History is hot. And not just because of Brad Pitt's flying thighs.
There's such an outpouring of books from historians at the moment, you can't throw a canape in Manhattan after 6 p.m. without hitting a tweedy scholar wearing the dazed expression that comes with a sudden release from the past.
The city has been crawling with superstar academics peddling their tomes at tonier-than-usual launch events and overstuffed gigs at the Council on Foreign Relations. Everybody's looking for lessons to support wherever they stand on the meltdown in Iraq, and they're drawing them from books as disparate as Ron Chernow's "Alexander Hamilton," Niall Ferguson's "Colossus," Simon Sebag Montefiore's "Stalin," David Fromkin's "Europe's Last Summer" and James Chace's "1912" -- to name just a few.
The history men have surfaced in the nick of time. As the Iraq crisis deepens, the pundits are either wringing their hands or theatrically recanting. First, the inside dopesters of the spring (Paul O'Neill, Richard Clarke and Bob Woodward) cranked up our anxiety, then the 9/11 commission hit the road to torment New York with a thousand might-have-beens. In an era blinded by news-crawl, only history's depth can give solace to a nation hungry for perspective.
British historians are particularly in demand for the international back story. Floppy-haired Scottish pinup Ferguson has had rapturous receptions for "Colossus." Audiences coast to coast are alternately gratified and rattled by his thesis that America has become an imperial power and had better come out of the closet and deal with it. America, he says genially, has attention-deficit disorder and will fail miserably as an effective liberal empire unless it soon adjusts its culture and its institutions to responsibilities it cannot escape. "People in America are fascinated by the ideas in my book as if by a particularly venomous snake," Ferguson told me from his sanctuary in Oxford, where he has now returned. "They've been thinking about rebuilding Iraq in two years. So when I talk about how the British arrived in Iraq in 1917 and left in 1955, it's bound to make their flesh creep."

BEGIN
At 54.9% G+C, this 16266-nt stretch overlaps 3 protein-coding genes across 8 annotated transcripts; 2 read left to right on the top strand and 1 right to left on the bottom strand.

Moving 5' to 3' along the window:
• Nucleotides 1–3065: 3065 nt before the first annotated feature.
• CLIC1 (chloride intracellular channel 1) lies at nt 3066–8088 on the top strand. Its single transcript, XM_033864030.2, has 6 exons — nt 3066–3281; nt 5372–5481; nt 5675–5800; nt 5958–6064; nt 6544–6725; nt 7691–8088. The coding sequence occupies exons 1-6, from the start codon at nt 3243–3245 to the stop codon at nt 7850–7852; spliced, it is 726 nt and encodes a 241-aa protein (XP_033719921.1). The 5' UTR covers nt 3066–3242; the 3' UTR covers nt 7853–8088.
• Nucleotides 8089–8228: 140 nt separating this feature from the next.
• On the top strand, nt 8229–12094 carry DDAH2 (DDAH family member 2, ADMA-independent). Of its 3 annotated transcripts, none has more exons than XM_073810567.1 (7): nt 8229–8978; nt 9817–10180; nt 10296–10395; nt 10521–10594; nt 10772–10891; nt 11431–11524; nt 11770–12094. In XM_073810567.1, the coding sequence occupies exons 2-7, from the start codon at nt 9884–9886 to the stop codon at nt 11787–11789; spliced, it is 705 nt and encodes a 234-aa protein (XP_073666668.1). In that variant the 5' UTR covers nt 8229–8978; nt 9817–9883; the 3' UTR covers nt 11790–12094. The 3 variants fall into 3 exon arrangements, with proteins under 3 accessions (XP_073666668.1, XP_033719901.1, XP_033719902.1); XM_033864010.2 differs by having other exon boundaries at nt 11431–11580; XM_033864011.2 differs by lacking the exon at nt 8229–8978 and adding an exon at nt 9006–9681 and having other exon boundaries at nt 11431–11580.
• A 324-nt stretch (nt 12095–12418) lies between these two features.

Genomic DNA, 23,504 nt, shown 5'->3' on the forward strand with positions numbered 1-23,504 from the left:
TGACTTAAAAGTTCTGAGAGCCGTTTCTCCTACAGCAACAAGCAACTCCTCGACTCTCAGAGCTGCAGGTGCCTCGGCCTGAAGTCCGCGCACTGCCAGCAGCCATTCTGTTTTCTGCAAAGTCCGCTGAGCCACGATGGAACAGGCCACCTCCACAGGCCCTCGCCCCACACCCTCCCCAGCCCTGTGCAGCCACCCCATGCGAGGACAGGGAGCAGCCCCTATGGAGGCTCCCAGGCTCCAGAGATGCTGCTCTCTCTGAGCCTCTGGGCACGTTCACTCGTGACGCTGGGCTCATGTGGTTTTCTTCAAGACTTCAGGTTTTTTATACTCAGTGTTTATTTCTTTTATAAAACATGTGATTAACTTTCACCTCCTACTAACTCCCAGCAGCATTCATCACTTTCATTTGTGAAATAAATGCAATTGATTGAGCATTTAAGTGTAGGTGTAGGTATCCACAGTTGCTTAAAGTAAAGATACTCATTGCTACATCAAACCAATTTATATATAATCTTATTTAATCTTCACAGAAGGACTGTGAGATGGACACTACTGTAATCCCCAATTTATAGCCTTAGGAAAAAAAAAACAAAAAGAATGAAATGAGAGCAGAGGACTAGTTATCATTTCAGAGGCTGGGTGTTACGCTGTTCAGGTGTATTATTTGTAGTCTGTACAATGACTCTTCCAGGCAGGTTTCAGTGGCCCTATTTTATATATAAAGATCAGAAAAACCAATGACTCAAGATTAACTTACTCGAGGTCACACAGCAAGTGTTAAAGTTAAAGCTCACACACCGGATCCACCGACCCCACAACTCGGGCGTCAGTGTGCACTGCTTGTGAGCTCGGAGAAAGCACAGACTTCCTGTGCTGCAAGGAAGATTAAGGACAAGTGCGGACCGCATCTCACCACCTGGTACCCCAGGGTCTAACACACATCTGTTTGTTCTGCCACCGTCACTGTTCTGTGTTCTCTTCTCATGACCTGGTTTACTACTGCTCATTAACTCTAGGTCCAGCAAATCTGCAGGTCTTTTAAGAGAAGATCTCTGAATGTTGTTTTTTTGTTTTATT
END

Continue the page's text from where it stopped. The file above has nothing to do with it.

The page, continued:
"Stalin: The Court of the Red Tsar" has also been feted on both coasts. "I was amazed at the respectful seriousness my book got on American radio shows and that C-SPAN book show," said young Montefiore, a brainy, balding Brit from a posh family. "In London all you get on is a snide late-night chat show where you have to be funny. Americans are so receptive." He offers the salient tidbit that Saddam visited all 15 of Stalin's palaces, plus this discomfiting parallel: "Bolshevism was religious fanaticism in disguise. And the biggest danger in the world remains religious fanaticism backed by violence."